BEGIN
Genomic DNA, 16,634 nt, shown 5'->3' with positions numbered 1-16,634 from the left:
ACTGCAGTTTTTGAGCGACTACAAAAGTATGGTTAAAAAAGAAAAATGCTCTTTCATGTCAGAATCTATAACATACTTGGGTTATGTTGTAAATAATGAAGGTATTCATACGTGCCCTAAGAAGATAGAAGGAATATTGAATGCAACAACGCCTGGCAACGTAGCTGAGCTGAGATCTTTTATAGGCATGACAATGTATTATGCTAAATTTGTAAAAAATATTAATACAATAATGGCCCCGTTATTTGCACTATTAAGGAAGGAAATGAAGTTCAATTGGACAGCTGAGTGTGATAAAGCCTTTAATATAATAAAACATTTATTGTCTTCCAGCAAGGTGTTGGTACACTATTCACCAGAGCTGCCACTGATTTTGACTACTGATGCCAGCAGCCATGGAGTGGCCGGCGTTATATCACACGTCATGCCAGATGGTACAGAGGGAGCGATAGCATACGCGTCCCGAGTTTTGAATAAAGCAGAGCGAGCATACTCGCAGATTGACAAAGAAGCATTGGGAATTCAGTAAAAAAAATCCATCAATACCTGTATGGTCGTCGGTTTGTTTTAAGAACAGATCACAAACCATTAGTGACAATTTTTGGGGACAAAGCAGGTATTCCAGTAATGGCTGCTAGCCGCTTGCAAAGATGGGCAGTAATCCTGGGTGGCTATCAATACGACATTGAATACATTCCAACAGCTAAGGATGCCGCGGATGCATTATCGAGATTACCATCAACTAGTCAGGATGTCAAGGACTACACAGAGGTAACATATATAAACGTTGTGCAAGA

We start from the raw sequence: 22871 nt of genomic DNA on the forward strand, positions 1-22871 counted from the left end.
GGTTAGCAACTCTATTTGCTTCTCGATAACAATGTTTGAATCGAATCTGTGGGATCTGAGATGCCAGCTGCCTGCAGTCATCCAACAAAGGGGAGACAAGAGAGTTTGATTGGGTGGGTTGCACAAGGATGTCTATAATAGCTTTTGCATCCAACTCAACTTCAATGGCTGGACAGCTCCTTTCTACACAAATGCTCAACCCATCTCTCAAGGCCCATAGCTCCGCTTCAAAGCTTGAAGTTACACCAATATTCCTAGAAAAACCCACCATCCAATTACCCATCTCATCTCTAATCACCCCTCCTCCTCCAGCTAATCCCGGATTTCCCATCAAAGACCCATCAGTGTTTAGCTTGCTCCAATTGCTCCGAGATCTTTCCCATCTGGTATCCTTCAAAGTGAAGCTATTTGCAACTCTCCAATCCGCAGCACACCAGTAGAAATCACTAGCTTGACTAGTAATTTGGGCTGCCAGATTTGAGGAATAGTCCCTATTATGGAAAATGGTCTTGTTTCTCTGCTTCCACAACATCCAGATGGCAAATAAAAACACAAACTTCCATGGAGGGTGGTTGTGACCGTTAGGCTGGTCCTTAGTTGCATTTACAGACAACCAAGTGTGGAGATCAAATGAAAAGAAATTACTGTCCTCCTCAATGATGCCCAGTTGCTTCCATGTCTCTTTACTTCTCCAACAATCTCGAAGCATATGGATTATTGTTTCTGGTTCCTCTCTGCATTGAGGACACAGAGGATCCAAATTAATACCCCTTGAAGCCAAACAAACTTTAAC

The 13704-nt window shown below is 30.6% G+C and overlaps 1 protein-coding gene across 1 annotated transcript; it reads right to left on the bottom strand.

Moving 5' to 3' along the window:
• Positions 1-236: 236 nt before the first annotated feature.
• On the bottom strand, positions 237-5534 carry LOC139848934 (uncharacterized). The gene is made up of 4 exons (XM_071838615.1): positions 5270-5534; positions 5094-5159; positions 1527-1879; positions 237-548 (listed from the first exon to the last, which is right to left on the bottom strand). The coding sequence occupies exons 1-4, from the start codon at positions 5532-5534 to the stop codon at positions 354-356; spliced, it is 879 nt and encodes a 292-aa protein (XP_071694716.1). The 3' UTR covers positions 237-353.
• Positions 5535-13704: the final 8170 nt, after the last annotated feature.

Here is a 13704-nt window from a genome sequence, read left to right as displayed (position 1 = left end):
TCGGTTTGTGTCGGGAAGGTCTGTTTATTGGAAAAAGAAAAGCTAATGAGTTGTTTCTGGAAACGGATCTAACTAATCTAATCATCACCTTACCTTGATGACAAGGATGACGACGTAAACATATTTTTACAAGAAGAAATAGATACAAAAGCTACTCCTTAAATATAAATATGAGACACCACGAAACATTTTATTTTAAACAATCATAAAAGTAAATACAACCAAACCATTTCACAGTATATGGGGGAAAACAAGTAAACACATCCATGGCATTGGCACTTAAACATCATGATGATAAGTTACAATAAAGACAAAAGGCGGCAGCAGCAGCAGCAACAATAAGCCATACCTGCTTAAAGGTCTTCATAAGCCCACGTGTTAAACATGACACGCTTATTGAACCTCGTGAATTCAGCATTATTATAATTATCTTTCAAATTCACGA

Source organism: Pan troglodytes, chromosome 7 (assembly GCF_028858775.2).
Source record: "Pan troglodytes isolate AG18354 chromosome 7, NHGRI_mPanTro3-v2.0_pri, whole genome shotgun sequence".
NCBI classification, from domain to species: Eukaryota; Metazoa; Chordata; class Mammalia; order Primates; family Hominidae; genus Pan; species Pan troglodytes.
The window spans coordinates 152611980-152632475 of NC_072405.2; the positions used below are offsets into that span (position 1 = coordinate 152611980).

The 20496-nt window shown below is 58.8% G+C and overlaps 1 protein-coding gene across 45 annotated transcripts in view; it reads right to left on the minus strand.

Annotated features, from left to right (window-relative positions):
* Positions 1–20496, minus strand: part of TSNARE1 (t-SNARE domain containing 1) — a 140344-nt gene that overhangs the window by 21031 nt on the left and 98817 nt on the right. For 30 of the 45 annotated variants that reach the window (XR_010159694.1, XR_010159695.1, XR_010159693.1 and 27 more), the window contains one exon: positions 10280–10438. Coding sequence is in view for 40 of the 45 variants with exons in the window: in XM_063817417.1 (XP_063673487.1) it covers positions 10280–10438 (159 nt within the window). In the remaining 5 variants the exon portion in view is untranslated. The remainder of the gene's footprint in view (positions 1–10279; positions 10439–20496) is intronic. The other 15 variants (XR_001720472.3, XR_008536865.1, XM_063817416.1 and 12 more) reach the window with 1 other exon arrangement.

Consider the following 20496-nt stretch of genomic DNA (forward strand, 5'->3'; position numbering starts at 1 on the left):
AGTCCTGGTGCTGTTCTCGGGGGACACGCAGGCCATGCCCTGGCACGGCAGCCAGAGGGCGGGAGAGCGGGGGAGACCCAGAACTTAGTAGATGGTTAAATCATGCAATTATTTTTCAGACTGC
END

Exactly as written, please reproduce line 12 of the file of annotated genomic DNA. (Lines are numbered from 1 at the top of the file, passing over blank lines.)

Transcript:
Source organism: Pan troglodytes, chromosome 7 (assembly GCF_028858775.2).